For more information respecting this database or to report misuse contact: Allbiss Lawdata Ltd., 303-470 Hensall Circle, Mississauga, Ontario, Canada, L5A 3V4. The author and the participants make no representation or warranty  whatsoever as to the authenticity and reliability of the information contained herein. Advertisement. The participants do not practice in association. WARNING: All information contained herein is provided by students of the law for the purpose of discussion and peer review only and should not be construed as formal legal advice. The authors disclaim any and all liability resulting from reliance upon such information. You are strongly encouraged to seek professional legal advice before relying upon any of the information contained herein. Legal advice should be sought directly from a properly retained lawyer or attorney.

Intoxilyzer®  is a registered trademark of CMI, Inc. The Intoxilyzer® 5000C is an "approved instrument" in Canada.
Breathalyzer® is a registered trademark of Draeger Safety, Inc., Breathalyzer Division. The owner of the trademark is Robert F. Borkenstein and Draeger Safety, Inc. has leased the exclusive rights of use from him. The Breathalyzer® 900 and Breathalyzer® 900A are "approved instruments" in Canada.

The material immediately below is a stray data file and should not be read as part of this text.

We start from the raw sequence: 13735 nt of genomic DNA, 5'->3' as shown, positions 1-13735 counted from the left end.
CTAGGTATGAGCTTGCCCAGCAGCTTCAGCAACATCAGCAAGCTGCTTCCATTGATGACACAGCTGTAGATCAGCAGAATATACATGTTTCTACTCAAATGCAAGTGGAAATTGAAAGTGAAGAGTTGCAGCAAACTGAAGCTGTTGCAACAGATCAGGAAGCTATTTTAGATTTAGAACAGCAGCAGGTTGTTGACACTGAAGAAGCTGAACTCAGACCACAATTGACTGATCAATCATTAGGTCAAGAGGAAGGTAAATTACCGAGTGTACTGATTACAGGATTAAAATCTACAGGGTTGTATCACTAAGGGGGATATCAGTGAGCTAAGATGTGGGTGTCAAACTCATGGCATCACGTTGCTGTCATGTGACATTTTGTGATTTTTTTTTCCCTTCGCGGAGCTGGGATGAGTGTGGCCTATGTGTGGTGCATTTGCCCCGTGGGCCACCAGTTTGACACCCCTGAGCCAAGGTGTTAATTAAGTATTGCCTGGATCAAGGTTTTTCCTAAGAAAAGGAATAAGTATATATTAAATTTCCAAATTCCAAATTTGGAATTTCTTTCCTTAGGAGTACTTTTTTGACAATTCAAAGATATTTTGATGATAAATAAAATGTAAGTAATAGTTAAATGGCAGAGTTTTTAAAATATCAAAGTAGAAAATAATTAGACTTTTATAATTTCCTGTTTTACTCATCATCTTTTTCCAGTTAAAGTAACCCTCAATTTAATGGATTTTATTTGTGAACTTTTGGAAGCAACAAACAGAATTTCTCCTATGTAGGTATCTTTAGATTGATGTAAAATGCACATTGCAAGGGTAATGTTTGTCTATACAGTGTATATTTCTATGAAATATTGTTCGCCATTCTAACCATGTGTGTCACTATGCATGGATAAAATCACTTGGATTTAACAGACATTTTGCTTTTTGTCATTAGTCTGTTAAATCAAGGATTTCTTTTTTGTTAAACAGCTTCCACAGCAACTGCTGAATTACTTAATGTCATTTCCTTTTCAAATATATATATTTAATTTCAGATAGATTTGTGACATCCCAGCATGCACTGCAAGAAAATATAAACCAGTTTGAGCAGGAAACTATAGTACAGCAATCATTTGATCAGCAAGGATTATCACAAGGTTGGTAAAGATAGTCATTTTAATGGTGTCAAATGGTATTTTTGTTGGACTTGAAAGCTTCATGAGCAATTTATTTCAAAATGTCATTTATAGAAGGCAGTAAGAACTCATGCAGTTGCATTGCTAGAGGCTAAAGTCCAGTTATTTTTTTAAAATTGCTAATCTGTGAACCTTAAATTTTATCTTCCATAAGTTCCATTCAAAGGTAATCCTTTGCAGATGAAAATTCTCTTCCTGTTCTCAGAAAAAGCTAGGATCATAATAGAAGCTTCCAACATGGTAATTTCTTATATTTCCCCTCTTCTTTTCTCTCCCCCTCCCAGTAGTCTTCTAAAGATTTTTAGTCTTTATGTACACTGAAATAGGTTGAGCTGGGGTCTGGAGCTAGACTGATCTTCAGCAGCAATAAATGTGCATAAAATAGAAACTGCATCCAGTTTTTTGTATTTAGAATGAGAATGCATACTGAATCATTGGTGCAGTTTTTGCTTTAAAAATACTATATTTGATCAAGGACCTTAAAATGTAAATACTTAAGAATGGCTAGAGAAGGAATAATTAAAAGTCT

Alcotest® is a registered trademark of Draeger Safety, Inc. The Alcotest® 7410 GLC is an "approved screening device" in Canada.
Datamaster®  is a registered trademark of National Patent Analytical Systems, Inc.  The BAC Datamaster® C  is an "approved instrument" in Canada.

 

Warning: This is NOT a government web site. The information provided herein has NOT been provided by a government. This information has been provided by a lawyer or attorney or student, for the purpose of providing basic information about the laws and regulations enacted by a government and the government offices that apply laws and regulations, and for the purpose of encouraging discussion and facilitating proper legal challenges related to the application of laws and regulations made by government. Citizens always have the right to challenge government. Citizens need independent information not provided by government about government offices, phone numbers, locations, and their services or lack thereof. Please note that the information provided may not be up to date. It is your responsibility to meet with a lawyer or attorney in person to get complete advice. Information provided by some government sites may also be sometimes out of date, sometimes incomplete, or sometimes focused on protection of government politicians, officers, policy initiatives, and interests. It is essential that you retain and instruct an independent lawyer or attorney to represent YOUR interests and inform you accordingly.